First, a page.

Ensure Work Is Up to Par Before Final Payment

August 11, 2017
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Paying a contractor up front to do work for your association isn’t a good idea. If it does a shoddy job, your only recourse would be to sue the contractor for not living up to the agreement. But this can be costly. And it’s avoidable—if you protect yourself from subpar workmanship or a failure to finish the job. Having the contract state that the association can make “progress payments” as the contractor moves ahead with the work, and including a “retainage” clause, is a way to encourage a contractor to complete the job to your satisfaction.

What Are Progress Payments?

Progress payments are exactly what they sound like: Payments spread out over the course of a job. The association can make a progress payment only after it’s satisfied with the work done up to a specified point. Consider three things on which to base your progress payments:

Time period. You can base progress payments on equal chunks of time with payment amounts allocated for each time period. For example, for a two-week job, pay half the contractor’s fee after the first week and the other half after the second week.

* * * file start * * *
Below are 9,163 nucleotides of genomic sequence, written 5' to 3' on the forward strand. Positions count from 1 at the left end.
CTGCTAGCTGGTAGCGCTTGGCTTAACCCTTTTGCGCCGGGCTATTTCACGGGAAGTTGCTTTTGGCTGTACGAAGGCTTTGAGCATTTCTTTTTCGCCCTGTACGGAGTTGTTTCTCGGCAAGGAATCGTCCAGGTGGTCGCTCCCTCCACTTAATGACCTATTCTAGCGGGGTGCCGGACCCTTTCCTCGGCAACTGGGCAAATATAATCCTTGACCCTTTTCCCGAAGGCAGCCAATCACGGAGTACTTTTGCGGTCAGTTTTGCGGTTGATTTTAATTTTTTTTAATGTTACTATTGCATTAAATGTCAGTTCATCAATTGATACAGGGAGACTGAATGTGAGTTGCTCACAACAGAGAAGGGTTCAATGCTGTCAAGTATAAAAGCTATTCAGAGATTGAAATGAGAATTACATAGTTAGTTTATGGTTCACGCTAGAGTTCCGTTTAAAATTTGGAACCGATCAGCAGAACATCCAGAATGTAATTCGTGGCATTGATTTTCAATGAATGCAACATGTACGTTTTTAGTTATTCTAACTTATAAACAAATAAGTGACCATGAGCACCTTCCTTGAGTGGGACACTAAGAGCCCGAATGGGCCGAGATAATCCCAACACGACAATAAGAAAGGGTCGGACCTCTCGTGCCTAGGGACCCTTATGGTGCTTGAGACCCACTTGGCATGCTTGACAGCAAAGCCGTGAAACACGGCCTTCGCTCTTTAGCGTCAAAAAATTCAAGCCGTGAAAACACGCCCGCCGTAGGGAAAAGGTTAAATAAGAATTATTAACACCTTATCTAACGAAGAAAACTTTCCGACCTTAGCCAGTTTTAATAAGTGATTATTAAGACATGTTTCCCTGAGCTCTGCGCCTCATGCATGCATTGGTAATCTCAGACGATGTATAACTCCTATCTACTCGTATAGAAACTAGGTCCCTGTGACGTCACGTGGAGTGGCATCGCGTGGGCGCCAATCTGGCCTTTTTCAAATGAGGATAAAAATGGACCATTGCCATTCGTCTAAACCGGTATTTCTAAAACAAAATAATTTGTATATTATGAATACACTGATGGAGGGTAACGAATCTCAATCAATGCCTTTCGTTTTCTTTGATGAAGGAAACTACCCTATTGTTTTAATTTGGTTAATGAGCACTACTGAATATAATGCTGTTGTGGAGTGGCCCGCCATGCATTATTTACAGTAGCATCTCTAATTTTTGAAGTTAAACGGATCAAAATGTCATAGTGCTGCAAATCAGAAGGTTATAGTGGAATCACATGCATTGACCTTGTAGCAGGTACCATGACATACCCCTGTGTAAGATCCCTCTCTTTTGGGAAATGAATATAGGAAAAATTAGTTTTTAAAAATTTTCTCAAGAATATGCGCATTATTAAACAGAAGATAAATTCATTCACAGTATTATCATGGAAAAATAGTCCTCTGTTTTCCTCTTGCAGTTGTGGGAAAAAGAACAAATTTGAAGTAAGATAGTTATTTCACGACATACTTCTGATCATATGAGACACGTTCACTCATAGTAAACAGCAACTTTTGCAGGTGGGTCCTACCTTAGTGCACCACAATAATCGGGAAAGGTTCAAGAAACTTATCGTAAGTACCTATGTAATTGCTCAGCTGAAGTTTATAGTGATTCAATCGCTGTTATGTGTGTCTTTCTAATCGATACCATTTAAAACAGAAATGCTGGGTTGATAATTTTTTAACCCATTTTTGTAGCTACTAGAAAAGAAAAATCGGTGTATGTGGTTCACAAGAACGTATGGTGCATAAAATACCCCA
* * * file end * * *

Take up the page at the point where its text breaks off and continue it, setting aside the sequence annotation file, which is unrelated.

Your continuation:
Percentage. You can also condition payment on the percentage of the job that has been completed. For example, when a job is 25 percent, 50 percent, and 75 percent completed, and upon final completion.

Tasks. You can make payments when specific tasks have been completed. For example, if various parts of the community are being painted, partial payments can be made after the old paint has been stripped, everything has been primed, and when all the painting is finished.

Create Further Incentive

Progress payments alone won’t guarantee that the job has been done to your satisfaction. To ensure this, use a retainage clause as a bargaining chip. A retainage clause allows the association to withhold and retain a percentage of each progress payment until the association reviews the entire job and determines it’s satisfied. Including such a clause in contracts can prevent lawsuits in many instances. For example, suppose a contract allows an association to retain 10 percent of each progress payment. If the association is dissatisfied with a job and can’t get the contractor to satisfactorily finish it, a 10 percent retainage will help cover expenses the association will incur to get the job done right. But, more than likely, it will give the association leverage with its own contractor to finish the job.